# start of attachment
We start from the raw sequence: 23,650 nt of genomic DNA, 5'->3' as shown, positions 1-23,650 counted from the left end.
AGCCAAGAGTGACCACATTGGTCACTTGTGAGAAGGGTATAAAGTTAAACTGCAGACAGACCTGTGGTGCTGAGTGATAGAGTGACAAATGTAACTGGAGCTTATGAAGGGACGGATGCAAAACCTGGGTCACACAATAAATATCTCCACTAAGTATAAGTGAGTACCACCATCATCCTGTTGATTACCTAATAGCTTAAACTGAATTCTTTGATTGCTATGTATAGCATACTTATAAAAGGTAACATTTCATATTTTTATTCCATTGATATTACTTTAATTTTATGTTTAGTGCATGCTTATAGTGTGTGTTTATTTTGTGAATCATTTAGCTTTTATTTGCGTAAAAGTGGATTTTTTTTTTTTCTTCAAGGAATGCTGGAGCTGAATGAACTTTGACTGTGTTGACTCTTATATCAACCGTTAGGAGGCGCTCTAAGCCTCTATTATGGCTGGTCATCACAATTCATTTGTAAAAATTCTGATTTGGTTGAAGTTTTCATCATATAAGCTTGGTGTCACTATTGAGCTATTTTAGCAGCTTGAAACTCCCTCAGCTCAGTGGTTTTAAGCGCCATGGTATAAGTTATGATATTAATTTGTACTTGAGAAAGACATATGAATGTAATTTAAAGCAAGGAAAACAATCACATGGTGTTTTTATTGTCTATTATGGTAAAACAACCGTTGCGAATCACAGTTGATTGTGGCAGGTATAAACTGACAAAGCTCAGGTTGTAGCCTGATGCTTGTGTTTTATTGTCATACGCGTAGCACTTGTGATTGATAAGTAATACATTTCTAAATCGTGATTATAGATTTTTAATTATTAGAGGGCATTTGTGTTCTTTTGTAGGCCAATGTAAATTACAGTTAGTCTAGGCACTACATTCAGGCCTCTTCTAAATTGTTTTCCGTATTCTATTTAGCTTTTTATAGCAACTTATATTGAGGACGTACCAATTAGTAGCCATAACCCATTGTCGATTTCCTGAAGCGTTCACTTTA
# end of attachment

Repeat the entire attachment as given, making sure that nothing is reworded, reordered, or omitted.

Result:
We start from the raw sequence: 23,650 nt of genomic DNA, 5'->3' as shown, positions 1-23,650 counted from the left end.
AGCCAAGAGTGACCACATTGGTCACTTGTGAGAAGGGTATAAAGTTAAACTGCAGACAGACCTGTGGTGCTGAGTGATAGAGTGACAAATGTAACTGGAGCTTATGAAGGGACGGATGCAAAACCTGGGTCACACAATAAATATCTCCACTAAGTATAAGTGAGTACCACCATCATCCTGTTGATTACCTAATAGCTTAAACTGAATTCTTTGATTGCTATGTATAGCATACTTATAAAAGGTAACATTTCATATTTTTATTCCATTGATATTACTTTAATTTTATGTTTAGTGCATGCTTATAGTGTGTGTTTATTTTGTGAATCATTTAGCTTTTATTTGCGTAAAAGTGGATTTTTTTTTTTTCTTCAAGGAATGCTGGAGCTGAATGAACTTTGACTGTGTTGACTCTTATATCAACCGTTAGGAGGCGCTCTAAGCCTCTATTATGGCTGGTCATCACAATTCATTTGTAAAAATTCTGATTTGGTTGAAGTTTTCATCATATAAGCTTGGTGTCACTATTGAGCTATTTTAGCAGCTTGAAACTCCCTCAGCTCAGTGGTTTTAAGCGCCATGGTATAAGTTATGATATTAATTTGTACTTGAGAAAGACATATGAATGTAATTTAAAGCAAGGAAAACAATCACATGGTGTTTTTATTGTCTATTATGGTAAAACAACCGTTGCGAATCACAGTTGATTGTGGCAGGTATAAACTGACAAAGCTCAGGTTGTAGCCTGATGCTTGTGTTTTATTGTCATACGCGTAGCACTTGTGATTGATAAGTAATACATTTCTAAATCGTGATTATAGATTTTTAATTATTAGAGGGCATTTGTGTTCTTTTGTAGGCCAATGTAAATTACAGTTAGTCTAGGCACTACATTCAGGCCTCTTCTAAATTGTTTTCCGTATTCTATTTAGCTTTTTATAGCAACTTATATTGAGGACGTACCAATTAGTAGCCATAACCCATTGTCGATTTCCTGAAGCGTTCACTTTA